Beginning in February 2010, the Mine Safety and Health Administration rolled out its Rules to Live By Program. This program recognized certain standards in coal and metal/nonmetal that have been identified by MSHA as being leading causes of mining fatalities throughout the country.

Each month, Dinsmore MSHA attorneys will discuss one coal and one metal/nonmetal standard and the relevant caselaw that has addressed the standard.

Rules to Live By I was based on MSHA’s analysis of 24 standards – 11 in coal mining and 13 in metal and nonmetal mining – frequently cited in fatal accident investigations. These violations fell into nine different accident categories:

Falls from Elevation

Falls of Roof and Rib

Operating Mobile Equipment (Surface)

Operating Mobile Equipment (Underground)

Maintenance Lock and Tag Out

Struck by Mobile Equipment (Surface)

Struck by Mobile Equipment (Underground)

Blocking Against Motion

Metal/Nonmetal Standard

30 C.F.R. § 56.16002(c) – Bins, Hoppers, Silos, Tanks, and Surge Piles

(c) Where persons are required to enter any facility listed in this standard for maintenance or inspection purposes, ladders, platforms, or staging shall be provided. No person shall enter the facility until the supply and discharge of materials have ceased and the supply and discharge equipment is locked out. Persons entering the facility shall wear a safety belt or harness equipped with a lifeline suitably fastened. A second person, similarly equipped, shall be stationed near where the lifeline is fastened and shall constantly adjust it or keep it tight as needed, with minimum slack.

Eureka Stone Quarry, Inc., 38 FMSHRC 2254 (Aug. 2016) (ALJ Lewis)

Following an accident in which a miner was struck by materials, MSHA issued a Section 104(d)(1) unwarrantable failure citation because the operator failed to stop the flow of materials into a crusher prior to a miner entering the unit for cleaning. The inspector cited the alleged violation as S&S and the result of the operator’s high negligence.

ALJ Lewis found that the Secretary carried its burden of proof establishing a violation despite the arguments made by the operator that the crusher had been locked and tagged out of service. ALJ Lewis found there was an ongoing supply and discharge of materials into the crusher which violated the standard that requires the discharge of materials to cease. ALJ Lewis also upheld the S&S designation and went as far as stating even if there was not an accident the surrounding circumstances “almost guaranteed that an injury would inevitably occur” based on the large volume of materials allowed to be discharged despite the crusher being locked and tagged out. Finally, ALJ Lewis upheld the high negligence and unwarrantable failure designations finding there were no mitigating circumstances to reduce the negligence and that the operator’s failure to comply with 30 C.F.R. Section 56.16002(c) was aggravated conduct.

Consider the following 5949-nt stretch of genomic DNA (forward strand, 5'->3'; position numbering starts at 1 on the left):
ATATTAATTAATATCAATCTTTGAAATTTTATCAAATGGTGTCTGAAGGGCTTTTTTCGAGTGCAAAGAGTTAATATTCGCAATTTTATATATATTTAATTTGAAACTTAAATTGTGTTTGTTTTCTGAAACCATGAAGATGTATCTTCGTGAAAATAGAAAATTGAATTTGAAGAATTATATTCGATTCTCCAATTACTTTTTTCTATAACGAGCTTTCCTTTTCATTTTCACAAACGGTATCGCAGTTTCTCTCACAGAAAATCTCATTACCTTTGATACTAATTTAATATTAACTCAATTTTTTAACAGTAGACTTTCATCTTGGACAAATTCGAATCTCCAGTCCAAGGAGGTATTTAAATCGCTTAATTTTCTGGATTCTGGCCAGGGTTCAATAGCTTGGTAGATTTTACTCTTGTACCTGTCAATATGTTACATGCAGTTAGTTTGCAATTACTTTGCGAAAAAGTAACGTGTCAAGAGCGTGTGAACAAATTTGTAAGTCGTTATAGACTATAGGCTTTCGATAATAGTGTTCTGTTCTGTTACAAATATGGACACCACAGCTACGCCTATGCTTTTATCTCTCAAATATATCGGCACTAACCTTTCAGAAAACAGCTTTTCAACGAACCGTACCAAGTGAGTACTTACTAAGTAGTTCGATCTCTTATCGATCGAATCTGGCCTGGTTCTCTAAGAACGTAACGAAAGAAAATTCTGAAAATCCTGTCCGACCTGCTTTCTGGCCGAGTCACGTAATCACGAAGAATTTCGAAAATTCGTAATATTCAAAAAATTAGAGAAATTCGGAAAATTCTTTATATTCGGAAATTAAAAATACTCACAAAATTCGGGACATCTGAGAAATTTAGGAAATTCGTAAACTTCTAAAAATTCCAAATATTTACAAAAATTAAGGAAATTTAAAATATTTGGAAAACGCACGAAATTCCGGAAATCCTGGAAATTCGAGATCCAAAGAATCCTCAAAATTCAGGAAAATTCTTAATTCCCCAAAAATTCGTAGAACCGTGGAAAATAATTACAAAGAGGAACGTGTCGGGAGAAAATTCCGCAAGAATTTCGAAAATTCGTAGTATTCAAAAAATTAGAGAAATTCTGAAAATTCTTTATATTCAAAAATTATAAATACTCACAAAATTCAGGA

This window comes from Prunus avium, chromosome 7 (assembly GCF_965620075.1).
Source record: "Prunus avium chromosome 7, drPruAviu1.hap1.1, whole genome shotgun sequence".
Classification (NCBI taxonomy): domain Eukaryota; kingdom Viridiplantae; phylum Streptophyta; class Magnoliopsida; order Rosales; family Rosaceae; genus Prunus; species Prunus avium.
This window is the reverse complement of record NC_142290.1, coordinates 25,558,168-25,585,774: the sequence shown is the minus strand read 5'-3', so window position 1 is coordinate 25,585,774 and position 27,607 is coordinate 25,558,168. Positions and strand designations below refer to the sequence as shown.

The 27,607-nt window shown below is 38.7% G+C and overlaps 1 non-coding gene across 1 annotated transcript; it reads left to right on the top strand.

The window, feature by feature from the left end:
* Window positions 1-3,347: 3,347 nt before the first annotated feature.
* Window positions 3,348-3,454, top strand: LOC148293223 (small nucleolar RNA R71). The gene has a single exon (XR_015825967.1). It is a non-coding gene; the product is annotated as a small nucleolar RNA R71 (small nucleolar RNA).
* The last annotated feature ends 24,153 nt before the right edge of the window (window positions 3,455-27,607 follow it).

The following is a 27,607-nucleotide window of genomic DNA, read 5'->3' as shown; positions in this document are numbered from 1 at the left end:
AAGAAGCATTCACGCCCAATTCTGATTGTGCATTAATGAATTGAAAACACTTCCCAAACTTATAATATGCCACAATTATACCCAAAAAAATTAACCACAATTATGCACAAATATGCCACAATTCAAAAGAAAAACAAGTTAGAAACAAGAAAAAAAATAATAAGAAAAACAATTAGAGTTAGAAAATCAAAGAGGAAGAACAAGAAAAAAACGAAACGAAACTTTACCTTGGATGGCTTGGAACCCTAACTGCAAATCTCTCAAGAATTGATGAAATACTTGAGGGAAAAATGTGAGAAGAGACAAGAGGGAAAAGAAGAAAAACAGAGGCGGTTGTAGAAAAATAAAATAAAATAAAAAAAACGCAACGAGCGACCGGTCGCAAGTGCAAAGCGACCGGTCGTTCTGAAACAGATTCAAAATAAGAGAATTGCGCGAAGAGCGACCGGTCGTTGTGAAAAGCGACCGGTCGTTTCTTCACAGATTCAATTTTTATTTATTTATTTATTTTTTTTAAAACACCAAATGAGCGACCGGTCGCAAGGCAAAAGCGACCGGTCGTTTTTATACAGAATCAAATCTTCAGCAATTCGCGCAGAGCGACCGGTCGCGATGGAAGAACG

Coal Standard

30 C.F.R. § 77.1710(g) – Protective Clothing; Requirements

Each employee working in a surface coal mine or in the surface work areas of an underground coal mine shall be required to wear protective clothing and devices as indicated below:

(g) Safety belts and lines where there is danger of falling; a second person shall tend the lifeline when bins, tanks, or other dangerous areas are entered.

Lehigh Anthracite Coal, LLC, 38 FMSHRC 2782 (Nov. 2016) (ALJ Gill)

Following a hazard complaint, MSHA issued a Section 104(a) S&S citation with moderate negligence alleging a miner descended into a pit without any means of fall protection. The pit was 55 feet deep from the highwall to the pit floor.

The operator argued the standard contemplated the “danger of falling” from height while the hazard witnessed here was the miner losing his footing on the sloped, uneven terrain, and fall protection would not have mitigated that risk. ALJ Gill, however, found fall protection is also required on a “sufficiently steep slope descending to sufficient depths.”

ALJ Gill also upheld the S&S finding because “without fall protection [the miner] was reasonably likely to fall down a steep slope containing unconsolidated material.” Moreover, because of the height of the pit and the steepness of the slope a reasonably serious injury such as a sprain or broken bones was reasonably likely to result. Finally, ALJ Gill upheld the moderate negligence finding based on the one mitigating circumstance found by the inspector – the operator provided the miner with a rope to assist with his descent into the pit.